It is an exciting show. If you like movies, Hollywood, or captivating storytelling, this podcast is a must-listen!
Luke Allen, who lives in L.A., spends an unhealthy amount of time in L.A. traffic. He is an artist and writer for Funny Or Dies and an amateur stand-up comedian. The show is all about his social observations, rants, complaints, movie reviews, and weekly life wrap-ups.
Live From the 405 isn't like any other podcast out there. Each week, Allen goes live from the Los Angeles freeway, where he interviews musicians, comedians, and other interesting people and gives them a platform to share their stories. Allen brings a unique perspective to the podcast and makes it easy to listen to.
The award-winning and critically acclaimed podcast from George the Poet delivers a fresh take on inner-city life. It's about the issues that matter to urban youth today.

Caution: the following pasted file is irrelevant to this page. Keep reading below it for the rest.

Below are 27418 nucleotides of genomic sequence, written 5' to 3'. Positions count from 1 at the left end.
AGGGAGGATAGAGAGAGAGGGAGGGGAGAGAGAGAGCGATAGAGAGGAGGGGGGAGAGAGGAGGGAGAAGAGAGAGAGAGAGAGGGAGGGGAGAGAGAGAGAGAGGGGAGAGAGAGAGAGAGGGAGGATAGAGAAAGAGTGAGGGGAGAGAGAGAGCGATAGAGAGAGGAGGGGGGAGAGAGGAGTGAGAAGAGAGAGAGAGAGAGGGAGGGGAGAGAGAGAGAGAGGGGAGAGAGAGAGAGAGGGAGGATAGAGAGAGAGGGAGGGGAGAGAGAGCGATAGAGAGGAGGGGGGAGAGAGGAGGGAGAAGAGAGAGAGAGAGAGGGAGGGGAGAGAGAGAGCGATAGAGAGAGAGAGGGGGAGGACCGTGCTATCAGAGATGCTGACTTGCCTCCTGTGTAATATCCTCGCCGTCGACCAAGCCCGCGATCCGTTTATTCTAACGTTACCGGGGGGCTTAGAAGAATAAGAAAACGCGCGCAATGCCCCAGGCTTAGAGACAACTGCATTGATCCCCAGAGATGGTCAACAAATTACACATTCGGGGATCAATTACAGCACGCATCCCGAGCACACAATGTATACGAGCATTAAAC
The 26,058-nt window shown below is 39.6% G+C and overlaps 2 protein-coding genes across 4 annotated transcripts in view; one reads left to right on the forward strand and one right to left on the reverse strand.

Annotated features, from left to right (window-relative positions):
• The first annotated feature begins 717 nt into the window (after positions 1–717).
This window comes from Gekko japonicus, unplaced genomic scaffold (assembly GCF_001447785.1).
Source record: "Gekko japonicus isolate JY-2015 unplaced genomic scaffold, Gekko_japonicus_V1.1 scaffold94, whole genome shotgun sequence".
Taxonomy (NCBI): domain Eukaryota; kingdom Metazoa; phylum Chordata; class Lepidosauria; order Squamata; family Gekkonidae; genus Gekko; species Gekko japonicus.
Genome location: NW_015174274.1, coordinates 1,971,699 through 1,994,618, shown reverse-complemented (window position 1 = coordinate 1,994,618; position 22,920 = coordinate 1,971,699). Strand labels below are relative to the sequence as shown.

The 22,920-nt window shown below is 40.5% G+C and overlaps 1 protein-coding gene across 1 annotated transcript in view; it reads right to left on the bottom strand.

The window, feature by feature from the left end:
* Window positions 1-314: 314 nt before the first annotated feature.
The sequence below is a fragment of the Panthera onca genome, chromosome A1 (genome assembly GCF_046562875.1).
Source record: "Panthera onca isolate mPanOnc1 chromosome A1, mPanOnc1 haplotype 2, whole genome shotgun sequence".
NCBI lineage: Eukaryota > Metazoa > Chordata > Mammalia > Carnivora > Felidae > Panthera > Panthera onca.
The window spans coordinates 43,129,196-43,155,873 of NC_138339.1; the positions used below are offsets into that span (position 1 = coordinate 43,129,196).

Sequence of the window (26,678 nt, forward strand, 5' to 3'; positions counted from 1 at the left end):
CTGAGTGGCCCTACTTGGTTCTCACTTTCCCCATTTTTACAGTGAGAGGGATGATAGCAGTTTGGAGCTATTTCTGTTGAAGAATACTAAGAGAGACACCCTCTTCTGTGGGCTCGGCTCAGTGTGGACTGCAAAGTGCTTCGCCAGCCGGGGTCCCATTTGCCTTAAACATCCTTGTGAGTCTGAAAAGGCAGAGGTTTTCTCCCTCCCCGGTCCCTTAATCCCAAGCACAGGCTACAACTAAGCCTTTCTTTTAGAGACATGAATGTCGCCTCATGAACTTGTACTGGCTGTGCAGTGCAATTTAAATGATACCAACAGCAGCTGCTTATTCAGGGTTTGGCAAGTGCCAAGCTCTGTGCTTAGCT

It is a wildly creative podcast filled with nuance and poetic genius. The way George addresses all the issues our society is tackling is uniquely captivating. George takes you on a journey to greater understanding in this insightful podcast that will challenge you to think deeper about real life. Plus, this podcast has incredible soundtracks, storylines, and dream-like narratives.
This podcast is an award-winning true-crime podcast that offers unforgettable stories professionally produced and delivered to your ears. This one-person side project has evolved into an entirely different business and has expanded across multiple continents. Casefile episodes are about solving and investigating the world's mysteries. They feature stories about unsolved cases from all over the world.